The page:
JAKARTA (Reuters) – Indonesian President Joko Widodo said on Sunday he would get tested for coronavirus, while some of his ministers had also undergone precautionary tests after the Southeast Asian country’s transport minister tested positive for the disease.
FILE PHOTO: Indonesia’s President Joko Widodo attends an ASEAN leaders summit with United Nations Secretary-General Antonio Guterres, in Bangkok, Thailand November 3, 2019. REUTERS/Soe Zeya Tun/File Photo
Widodo also suggested people work from home and avoid mass gatherings, as he sought to calm rising concerns about the spread of the virus in the sprawling archipelago.
Indonesia, the world’s fourth most populous country, reported on Sunday the number of infections had risen by 21 to 117. Five people with the virus have died in the country.
Jakarta and several other provinces and cities have already announced school closures starting this week, and some companies are asking staff to work from home.
Transport Minister Budi Karya Sumadi was confirmed to be suffering from COVID-19 on Saturday. Widodo, who led a cabinet meeting attended by Sumadi on Wednesday, said the minister was still being isolated in a hospital.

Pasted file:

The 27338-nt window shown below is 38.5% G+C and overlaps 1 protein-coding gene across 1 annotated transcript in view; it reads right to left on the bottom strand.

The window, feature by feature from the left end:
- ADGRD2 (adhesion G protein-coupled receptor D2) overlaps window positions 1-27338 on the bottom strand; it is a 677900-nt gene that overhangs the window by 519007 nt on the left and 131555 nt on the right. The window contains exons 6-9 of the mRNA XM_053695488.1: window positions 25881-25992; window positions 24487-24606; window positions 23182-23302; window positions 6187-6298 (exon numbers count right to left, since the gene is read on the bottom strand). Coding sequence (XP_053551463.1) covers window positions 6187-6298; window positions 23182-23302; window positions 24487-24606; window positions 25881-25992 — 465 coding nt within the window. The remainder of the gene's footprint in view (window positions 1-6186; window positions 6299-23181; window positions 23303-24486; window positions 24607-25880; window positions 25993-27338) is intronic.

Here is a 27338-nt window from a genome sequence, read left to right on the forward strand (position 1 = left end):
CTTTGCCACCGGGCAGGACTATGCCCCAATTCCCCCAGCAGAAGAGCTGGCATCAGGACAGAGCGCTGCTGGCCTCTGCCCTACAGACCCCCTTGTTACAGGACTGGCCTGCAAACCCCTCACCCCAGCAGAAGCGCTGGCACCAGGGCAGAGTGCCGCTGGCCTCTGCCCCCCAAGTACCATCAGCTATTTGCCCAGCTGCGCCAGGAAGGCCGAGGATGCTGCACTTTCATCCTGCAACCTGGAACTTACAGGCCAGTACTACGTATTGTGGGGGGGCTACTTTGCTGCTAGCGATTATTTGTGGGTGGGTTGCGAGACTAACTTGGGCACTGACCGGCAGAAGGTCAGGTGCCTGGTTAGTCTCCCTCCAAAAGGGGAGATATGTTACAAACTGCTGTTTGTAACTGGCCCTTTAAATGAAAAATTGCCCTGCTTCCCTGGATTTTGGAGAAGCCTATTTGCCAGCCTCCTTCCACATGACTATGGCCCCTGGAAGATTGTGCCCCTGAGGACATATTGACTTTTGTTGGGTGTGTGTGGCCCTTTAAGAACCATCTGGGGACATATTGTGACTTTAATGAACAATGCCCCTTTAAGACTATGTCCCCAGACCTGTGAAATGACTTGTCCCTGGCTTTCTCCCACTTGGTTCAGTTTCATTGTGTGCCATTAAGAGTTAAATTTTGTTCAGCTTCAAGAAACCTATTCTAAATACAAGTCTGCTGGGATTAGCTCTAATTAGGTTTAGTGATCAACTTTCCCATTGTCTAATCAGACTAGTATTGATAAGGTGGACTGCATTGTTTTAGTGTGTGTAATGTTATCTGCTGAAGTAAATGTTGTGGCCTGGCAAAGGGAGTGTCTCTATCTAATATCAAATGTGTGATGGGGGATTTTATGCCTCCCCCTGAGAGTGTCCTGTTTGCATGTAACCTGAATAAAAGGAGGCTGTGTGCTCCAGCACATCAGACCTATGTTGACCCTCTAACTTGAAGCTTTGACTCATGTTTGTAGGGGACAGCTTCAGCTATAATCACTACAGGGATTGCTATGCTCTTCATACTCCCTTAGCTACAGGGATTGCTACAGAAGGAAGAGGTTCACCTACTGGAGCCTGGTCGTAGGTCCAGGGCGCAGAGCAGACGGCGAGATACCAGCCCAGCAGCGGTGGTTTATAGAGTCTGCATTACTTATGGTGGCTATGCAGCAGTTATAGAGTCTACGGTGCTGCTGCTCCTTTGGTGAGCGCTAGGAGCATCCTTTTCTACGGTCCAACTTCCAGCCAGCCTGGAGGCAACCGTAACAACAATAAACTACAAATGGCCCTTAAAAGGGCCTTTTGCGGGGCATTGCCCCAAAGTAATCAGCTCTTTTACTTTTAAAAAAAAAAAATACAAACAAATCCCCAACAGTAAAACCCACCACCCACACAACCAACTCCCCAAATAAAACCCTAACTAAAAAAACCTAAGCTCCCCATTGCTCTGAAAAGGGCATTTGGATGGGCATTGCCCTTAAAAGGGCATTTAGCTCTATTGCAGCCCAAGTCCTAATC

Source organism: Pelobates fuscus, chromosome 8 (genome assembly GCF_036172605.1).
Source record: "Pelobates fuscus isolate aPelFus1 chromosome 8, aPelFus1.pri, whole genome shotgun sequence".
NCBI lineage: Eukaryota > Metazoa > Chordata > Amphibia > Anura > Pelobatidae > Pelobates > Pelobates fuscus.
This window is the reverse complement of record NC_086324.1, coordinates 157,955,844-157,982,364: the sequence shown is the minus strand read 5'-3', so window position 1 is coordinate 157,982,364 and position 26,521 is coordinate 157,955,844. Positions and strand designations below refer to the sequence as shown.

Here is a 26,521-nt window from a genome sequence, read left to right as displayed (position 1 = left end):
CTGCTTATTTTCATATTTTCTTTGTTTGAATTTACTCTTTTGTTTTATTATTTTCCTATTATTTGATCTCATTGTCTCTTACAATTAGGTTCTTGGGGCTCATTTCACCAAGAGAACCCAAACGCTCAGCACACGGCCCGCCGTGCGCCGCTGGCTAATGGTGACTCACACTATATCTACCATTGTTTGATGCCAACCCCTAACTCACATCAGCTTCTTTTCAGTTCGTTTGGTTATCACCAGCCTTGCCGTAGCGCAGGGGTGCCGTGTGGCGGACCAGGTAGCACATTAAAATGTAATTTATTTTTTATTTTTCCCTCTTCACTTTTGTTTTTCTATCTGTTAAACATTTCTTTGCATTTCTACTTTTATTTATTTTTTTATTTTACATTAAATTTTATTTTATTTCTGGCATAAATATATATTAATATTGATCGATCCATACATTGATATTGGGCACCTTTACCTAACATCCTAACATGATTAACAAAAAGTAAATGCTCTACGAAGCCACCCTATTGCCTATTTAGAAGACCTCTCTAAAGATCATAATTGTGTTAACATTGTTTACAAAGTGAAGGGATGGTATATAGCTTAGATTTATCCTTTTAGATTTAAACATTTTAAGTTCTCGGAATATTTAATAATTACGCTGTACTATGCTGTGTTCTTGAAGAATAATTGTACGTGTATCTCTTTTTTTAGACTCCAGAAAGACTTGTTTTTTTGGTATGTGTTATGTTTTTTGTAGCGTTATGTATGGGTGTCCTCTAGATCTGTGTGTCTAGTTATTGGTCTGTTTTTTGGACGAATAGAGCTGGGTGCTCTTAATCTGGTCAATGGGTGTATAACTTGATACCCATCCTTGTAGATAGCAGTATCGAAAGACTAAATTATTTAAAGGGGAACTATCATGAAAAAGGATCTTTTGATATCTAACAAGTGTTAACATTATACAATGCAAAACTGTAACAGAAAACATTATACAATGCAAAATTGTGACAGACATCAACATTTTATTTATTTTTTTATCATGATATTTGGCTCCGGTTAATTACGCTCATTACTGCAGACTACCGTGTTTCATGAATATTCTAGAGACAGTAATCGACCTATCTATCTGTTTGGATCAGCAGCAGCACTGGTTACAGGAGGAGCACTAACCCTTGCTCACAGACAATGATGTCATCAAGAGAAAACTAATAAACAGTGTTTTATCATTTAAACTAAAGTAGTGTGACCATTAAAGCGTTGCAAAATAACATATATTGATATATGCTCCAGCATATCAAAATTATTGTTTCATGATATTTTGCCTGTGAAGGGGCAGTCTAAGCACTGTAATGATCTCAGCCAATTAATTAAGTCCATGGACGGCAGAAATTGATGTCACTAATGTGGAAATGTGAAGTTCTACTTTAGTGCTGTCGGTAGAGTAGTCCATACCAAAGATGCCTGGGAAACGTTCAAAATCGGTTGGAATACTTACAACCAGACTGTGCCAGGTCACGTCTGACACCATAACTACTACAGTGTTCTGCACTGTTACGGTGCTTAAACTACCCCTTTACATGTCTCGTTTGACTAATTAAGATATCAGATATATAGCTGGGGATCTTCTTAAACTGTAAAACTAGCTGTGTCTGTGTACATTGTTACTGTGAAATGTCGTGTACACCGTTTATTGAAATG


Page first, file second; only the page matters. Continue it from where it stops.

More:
Other ministers, including State Owned-Enterprises Minister Erick Thohir, were tested for coronavirus on Sunday, CNBC Indonesia reported.
Sofyan Djalil, a minister in charge of land planning who was sitting closest to Sumadi at the cabinet meeting, had tested negative, a ministry spokeswoman said.
While most confirmed cases have been clustered in Jakarta, cases have also been reported in cities in western and central Java, Manado on Sulawesi island, Pontianak on Borneo island and the holiday island of Bali.
The president said he would let regional governments decide on whether to declare emergency status over outbreaks.
“The most important thing right now is social distancing, how we maintain a distance. That’s why I said in this condition we should work from home, learn at home and pray at home,” Widodo said.
Jusuf Kalla, Widodo’s former vice president who heads Indonesia’s Red Cross, told Metro TV on Saturday authorities should consider lockdowns to limit interactions between people.
The number of cases had grown around 30% everyday, while only 10% of those infected had recovered, Kalla said, warning this could mean around 1,000 cases within the next week.
“We have to take emergency actions and quickly, swiftly because we’re at war and our time is limited,” he said.
Civil servants would be allowed to work from home starting this week and shifts would be arranged to make sure public services are maintained, a government statement said.
Indonesia confirmed its first cases of the virus on March 2, while some countries in the region had reported scores of cases far earlier, raising concerns among medical experts about infections either not being reported or going undetected.
Additional reporting and writing by Gayatri Suroyo; Editing by Ed Davies and Michael Perry
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